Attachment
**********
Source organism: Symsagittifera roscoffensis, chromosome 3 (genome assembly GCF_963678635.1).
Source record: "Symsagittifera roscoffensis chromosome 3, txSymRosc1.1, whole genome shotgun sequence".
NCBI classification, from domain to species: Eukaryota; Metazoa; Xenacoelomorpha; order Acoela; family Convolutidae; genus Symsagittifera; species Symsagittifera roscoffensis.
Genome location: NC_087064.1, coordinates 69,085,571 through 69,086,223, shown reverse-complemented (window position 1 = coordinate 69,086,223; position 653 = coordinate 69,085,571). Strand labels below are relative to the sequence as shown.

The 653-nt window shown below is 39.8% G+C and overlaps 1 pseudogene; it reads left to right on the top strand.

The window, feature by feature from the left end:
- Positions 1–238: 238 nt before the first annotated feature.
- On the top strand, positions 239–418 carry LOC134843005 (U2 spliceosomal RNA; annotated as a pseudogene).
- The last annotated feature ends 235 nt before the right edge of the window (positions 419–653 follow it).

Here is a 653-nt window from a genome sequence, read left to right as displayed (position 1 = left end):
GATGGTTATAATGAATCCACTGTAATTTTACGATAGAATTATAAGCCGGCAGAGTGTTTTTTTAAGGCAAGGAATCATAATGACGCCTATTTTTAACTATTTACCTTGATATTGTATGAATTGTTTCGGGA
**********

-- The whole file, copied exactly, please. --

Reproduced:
Source organism: Symsagittifera roscoffensis, chromosome 3 (genome assembly GCF_963678635.1).
Source record: "Symsagittifera roscoffensis chromosome 3, txSymRosc1.1, whole genome shotgun sequence".
NCBI classification, from domain to species: Eukaryota; Metazoa; Xenacoelomorpha; order Acoela; family Convolutidae; genus Symsagittifera; species Symsagittifera roscoffensis.
Genome location: NC_087064.1, coordinates 69,085,571 through 69,086,223, shown reverse-complemented (window position 1 = coordinate 69,086,223; position 653 = coordinate 69,085,571). Strand labels below are relative to the sequence as shown.

The 653-nt window shown below is 39.8% G+C and overlaps 1 pseudogene; it reads left to right on the top strand.

The window, feature by feature from the left end:
- Positions 1–238: 238 nt before the first annotated feature.
- On the top strand, positions 239–418 carry LOC134843005 (U2 spliceosomal RNA; annotated as a pseudogene).
- The last annotated feature ends 235 nt before the right edge of the window (positions 419–653 follow it).

Here is a 653-nt window from a genome sequence, read left to right as displayed (position 1 = left end):
GATGGTTATAATGAATCCACTGTAATTTTACGATAGAATTATAAGCCGGCAGAGTGTTTTTTTAAGGCAAGGAATCATAATGACGCCTATTTTTAACTATTTACCTTGATATTGTATGAATTGTTTCGGGA